As an occasional mediator and fringe hippy, I’ve been aware of the concept of breathwork for some time now, but I’ve never actually given it a try. I like the practice of meditation, but I am, quite frankly, shit at it. I find it hard to quell the constant chatter in my always on mind. At best, I can achieve a zen-like state for 15 minutes before an intrusive to-do list pops back into my train of thought and I am up in my seat hammering out a furious email.
Breathwork is a term used to describe the practice of controlling your breathing pattern in a conscious and systematic way. While its roots lie in ancient practices such as yoga and meditation, its popularity has grown in recent years. Some studies suggest it can reduce stress, increase energy and even improve the immune system.
Perhaps it’s the nature of a British upbringing and our predilection for piss-taking, but I once listened to a few seconds of a breathwork track on a meditation app and instantly felt like I was in a 90s comedy sketch show. I’ve been put off ever since, until I saw a guided breathwork session on the Field Trip app designed specifically for people who have consumed cannabis. The 54 minute guided session is the work of Othership, a company providing breathwork sessions through their own dedicated mobile app.
The description for the Cannabreath session states that when combined with breathwork “cannabis can increase your oxygen intake, creating neural effects consistent with deep meditative practices.” So in the interests of journalism, I loaded my trusty PAX, put on my headphones and got horizontal on my bed before pressing play.
The session is guided by Harry Taylor and Amanda Laine, co-founders of Othership. As guides Harry and Amanda count you through breathing exercises over a backing track of rhythmic electronic music, which sounds unlike a well-produced but ultimately generic Ibiza Sunset album circa 2002. The music is the perfect match for the pace of the breathing and cleverly makes use of stereo effects in the headphones to add that extra level of trippiness. Although I start the session cynically imagining I’m a bit part in The Britas Empire, thanks to the focus on my breath, the guides and the music, and of course the weed, I soon find myself slipping into a comfortable meditative state.
Before long I am undoubtedly focused on my breathing and the instructions, leaving little brain space for anything else. Only occasionally does my mind wander, if only to remind me that I need to be present while mentally journaling my experience. I realise that it’s hard to be in the moment while being conscious that you need to remember, the juxtaposition amusing me as a sense of dissociation creeps over my body. While I’m aware of my physical presence, I’m no longer consciously aware of where I am, not unlike the comforting liminal space between wake and sleep.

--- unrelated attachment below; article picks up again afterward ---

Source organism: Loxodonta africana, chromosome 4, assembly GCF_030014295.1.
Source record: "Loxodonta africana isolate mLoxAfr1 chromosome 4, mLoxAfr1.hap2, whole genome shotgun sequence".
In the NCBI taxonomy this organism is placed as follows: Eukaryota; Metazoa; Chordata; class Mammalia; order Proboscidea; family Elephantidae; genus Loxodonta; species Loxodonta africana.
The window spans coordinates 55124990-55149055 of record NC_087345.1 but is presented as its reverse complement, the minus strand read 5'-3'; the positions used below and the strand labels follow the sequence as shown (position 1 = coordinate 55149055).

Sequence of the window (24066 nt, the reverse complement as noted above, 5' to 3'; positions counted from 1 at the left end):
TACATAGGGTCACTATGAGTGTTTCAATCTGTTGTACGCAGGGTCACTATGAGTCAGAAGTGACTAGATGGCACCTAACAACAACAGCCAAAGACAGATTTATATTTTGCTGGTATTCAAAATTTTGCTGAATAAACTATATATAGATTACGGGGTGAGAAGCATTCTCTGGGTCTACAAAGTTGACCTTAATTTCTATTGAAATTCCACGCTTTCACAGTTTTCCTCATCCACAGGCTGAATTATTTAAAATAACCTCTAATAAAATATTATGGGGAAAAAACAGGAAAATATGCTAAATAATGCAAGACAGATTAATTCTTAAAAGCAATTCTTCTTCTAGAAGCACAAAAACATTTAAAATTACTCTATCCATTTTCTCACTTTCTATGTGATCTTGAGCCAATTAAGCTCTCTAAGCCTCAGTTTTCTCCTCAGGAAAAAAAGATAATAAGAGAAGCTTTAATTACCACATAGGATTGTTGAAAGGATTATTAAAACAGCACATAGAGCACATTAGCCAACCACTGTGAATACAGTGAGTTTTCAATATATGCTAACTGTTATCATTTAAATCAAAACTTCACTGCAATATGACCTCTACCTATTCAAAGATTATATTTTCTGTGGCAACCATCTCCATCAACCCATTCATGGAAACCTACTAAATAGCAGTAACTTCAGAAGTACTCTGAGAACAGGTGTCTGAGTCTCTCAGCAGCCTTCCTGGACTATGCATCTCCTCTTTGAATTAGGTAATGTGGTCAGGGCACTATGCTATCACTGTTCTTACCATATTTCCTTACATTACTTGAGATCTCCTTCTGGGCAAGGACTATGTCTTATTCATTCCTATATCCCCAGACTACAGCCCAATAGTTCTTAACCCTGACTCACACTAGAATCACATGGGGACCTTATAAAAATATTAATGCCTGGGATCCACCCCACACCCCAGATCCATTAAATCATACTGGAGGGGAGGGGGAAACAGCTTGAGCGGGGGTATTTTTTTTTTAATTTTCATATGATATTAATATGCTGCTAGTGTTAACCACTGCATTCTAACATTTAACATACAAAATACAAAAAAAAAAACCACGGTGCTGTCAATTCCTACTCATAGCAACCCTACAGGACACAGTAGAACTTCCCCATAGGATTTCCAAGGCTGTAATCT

At some point further on, the guide mentions that the session is halfway through, and I realise that I have no idea of how long twice of halfway is, or how long I have been doing little else except breathing in and out. This revelation comes during one prolonged period of holding my breathing while the lungs, and as Harry counts into another round, I notice I’m trying that bit harder with the effort in my breath. By now, I’m almost having fun.
At some point the guide mentions that the session is halfway through, and I realise that I have no idea of how long twice of halfway is, or how long I have been doing little else except breathing
For a while, I am lost in the exercise of breathing, only consciously aware of how quickly I fall into rhythm, intuitively keeping my timing when there is no guided count. I notice physical sensations, tingling in extremities like my lips and fingertips. At the end of what was possibly the third round, Harry asks a question at the start of a long hold. What does the medicine have to say to you? Questions like this can often make me cringe, but here, at this moment of undisturbed clarity, I experience a mini enlightenment. A positive affirmation emerges from my subconscious and fills me with positivity. Again, in the midst of a period where I am holding my breath with still, empty lungs, I am gently aware that I am immersed in an overwhelmingly pleasant and positive experience.
Fully committed, I float through the remainder of the session relaxed and present. By now, I’m totally lost in the music and the breathing. Simple, pleasant patterns dance across the backs of my eyelids in primary colours. The emergence of these visuals fills me with joy and as the final round ends, they slowly fade, leaving me feeling blissfully calm. The session ends with some gentle music and I can’t help but feel profoundly happy as I drift back into consciousness from my breathwork journey. Opening my eyes and recalling the room, I look out of the window from my bed and realise just how far I’ve been.